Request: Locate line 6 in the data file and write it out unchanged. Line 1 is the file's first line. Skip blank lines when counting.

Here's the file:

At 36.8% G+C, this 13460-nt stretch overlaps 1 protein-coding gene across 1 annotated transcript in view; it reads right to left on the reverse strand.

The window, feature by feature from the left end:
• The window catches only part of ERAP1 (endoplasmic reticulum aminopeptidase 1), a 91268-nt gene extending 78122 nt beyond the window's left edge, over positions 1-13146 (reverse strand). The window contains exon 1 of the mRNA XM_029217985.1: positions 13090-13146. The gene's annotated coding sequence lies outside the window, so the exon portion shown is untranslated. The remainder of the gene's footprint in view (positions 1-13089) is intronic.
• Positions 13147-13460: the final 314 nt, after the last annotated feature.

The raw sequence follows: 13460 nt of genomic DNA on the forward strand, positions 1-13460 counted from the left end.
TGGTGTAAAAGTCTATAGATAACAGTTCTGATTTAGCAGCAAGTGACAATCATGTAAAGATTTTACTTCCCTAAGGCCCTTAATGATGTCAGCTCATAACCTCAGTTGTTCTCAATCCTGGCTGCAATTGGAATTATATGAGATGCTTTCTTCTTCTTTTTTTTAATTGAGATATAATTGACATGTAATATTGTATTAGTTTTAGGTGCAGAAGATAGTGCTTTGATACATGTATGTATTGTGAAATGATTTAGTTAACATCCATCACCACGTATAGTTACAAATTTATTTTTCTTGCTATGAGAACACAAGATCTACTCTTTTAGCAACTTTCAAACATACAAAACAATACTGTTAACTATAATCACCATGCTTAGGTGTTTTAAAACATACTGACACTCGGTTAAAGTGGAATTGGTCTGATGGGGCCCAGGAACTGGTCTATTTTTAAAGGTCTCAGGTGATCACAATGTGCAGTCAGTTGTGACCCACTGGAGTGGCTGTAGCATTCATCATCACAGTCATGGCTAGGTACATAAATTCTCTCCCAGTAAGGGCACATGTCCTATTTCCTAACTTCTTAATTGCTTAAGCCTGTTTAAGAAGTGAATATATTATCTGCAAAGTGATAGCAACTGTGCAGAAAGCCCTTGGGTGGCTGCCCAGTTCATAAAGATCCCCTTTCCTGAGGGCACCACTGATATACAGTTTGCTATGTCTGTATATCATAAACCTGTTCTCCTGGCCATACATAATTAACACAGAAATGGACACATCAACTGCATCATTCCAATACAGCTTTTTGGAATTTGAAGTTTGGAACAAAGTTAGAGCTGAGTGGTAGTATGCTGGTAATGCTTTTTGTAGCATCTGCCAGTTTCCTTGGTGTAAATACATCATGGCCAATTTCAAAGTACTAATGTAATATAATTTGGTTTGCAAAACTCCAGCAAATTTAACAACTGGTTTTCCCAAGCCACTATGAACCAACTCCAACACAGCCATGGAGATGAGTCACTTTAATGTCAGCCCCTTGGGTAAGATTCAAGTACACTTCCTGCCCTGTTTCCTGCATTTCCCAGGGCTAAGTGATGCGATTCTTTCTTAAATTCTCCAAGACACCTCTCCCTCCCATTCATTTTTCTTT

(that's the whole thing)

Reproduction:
TGGTGTAAAAGTCTATAGATAACAGTTCTGATTTAGCAGCAAGTGACAATCATGTAAAGATTTTACTTCCCTAAGGCCCTTAATGATGTCAGCTCATAACCTCAGTTGTTCTCAATCCTGGCTGCAATTGGAATTATATGAGATGCTTTCTTCTTCTTTTTTTTAATTGAGATATAATTGACATGTAATATTGTATTAGTTTTAGGTGCAGAAGATAGTGCTTTGATACATGTATGTATTGTGAAATGATTTAGTTAACATCCATCACCACGTATAGTTACAAATTTATTTTTCTTGCTATGAGAACACAAGATCTACTCTTTTAGCAACTTTCAAACATACAAAACAATACTGTTAACTATAATCACCATGCTTAGGTGTTTTAAAACATACTGACACTCGGTTAAAGTGGAATTGGTCTGATGGGGCCCAGGAACTGGTCTATTTTTAAAGGTCTCAGGTGATCACAATGTGCAGTCAGTTGTGACCCACTGGAGTGGCTGTAGCATTCATCATCACAGTCATGGCTAGGTACATAAATTCTCTCCCAGTAAGGGCACATGTCCTATTTCCTAACTTCTTAATTGCTTAAGCCTGTTTAAGAAGTGAATATATTATCTGCAAAGTGATAGCAACTGTGCAGAAAGCCCTTGGGTGGCTGCCCAGTTCATAAAGATCCCCTTTCCTGAGGGCACCACTGATATACAGTTTGCTATGTCTGTATATCATAAACCTGTTCTCCTGGCCATACATAATTAACACAGAAATGGACACATCAACTGCATCATTCCAATACAGCTTTTTGGAATTTGAAGTTTGGAACAAAGTTAGAGCTGAGTGGTAGTATGCTGGTAATGCTTTTTGTAGCATCTGCCAGTTTCCTTGGTGTAAATACATCATGGCCAATTTCAAAGTACTAATGTAATATAATTTGGTTTGCAAAACTCCAGCAAATTTAACAACTGGTTTTCCCAAGCCACTATGAACCAACTCCAACACAGCCATGGAGATGAGTCACTTTAATGTCAGCCCCTTGGGTAAGATTCAAGTACACTTCCTGCCCTGTTTCCTGCATTTCCCAGGGCTAAGTGATGCGATTCTTTCTTAAATTCTCCAAGACACCTCTCCCTCCCATTCATTTTTCTTT